We explore how the joint modeling of financial assets can utilize methodologies from geostatistical modeling. The considered approach is essentially based on modeling data as realizations of a (Gaussian) random field. This allows for a parsimonious representation of the dependence structure by means of a covariance function taken to be a function of the distance between observations. A key beneft of this ansatz is the possibility to include new data points, i.e. to consider new companies in financial applications. Consequently, geostatistical modeling has appealing benefits in the contexts of covariance matrix estimation and missing data imputation. We thoroughly discuss the necessary adjustments when applying geostatistical methods to the high-dimensional framework that entails the modeling of financial data, instead of the 2D/3D coordinate space encountered in original applications of the method. We illustrate the two use cases of covariance matrix estimation and missing data imputation on a data set of CDS spreads of constituents of the iTraxx universe.
The major part of observed correlation matrices in financial applications exhibits the Perron-Frobenius property, namely a dominant eigenvector with only positive entries. We present a simulation algorithm for random correlation matrices satisfying this property, which can be augmented to take into account a realistic eigenvalue structure. From the construction principle applied in our algorithm, and the fact that it is able to generate all such correlation matrices, we are further able to compute explicitly the proportion of Perron-Frobenius correlation matrices in the set of all correlation matrices in a fixed dimension.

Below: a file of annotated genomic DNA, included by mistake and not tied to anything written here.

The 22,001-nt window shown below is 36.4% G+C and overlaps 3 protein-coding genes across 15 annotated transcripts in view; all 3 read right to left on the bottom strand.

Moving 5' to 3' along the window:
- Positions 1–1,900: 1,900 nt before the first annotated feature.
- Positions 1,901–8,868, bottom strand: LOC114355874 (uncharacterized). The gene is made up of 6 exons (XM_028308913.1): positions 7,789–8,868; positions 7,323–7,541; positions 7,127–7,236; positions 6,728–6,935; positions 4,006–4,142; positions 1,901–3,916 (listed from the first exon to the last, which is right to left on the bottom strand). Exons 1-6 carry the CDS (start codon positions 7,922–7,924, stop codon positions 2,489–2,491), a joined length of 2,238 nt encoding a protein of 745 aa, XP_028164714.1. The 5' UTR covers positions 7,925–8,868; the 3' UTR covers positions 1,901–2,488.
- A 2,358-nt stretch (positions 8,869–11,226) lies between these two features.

A current market-practice to incorporate multivariate defaults in global risk-factor simulations is the iteration of (multiplicative) i.i.d. survival indicator increments along a given time-grid, where the indicator distribution is based on a copula ansatz. The underlying assumption is that the behavior of the resulting iterated default distribution is similar to the one-shot distribution. It is shown that in most cases this assumption is not fulfilled and furthermore numerical analysis is presented that shows sizable differences in probabilities assigned to both “survival-of-all” and “mixed default/survival” events. We furthermore present a survey of those copula families that make the aforementioned methodology work.
Some empirical studies suggest that the computation of certain graph structures from a (large) historical correlation matrix can be helpful in portfolio selection. In particular, a repeated finding is that information about the portfolio weights in the minimum variance portfolio (MVP) from classical Markowitz theory can be inferred from measurements of centrality in such graph structures. The present article compares the two concepts from a purely algebraic perspective. It is demonstrated that this heuristic relationship between graph centrality and the MVP is not inner-mathematical, at least not significantly strong. This means that empirically found relations between both concepts depend critically on the underlying historical data. Repeated empirical evidence for a strong relationship is hence shown to constitute a stylized fact of financial return time series, rather than the expected outcome of a heuristic similarity between both approaches.
Within a traditional Markowitz-setting, it is investigated whether it is possible to improve the performance of a portfolio by adding a macro hedge to it. The result is demonstrated by an application to our fund XAIA Credit Curve Carry on 31 January 2017.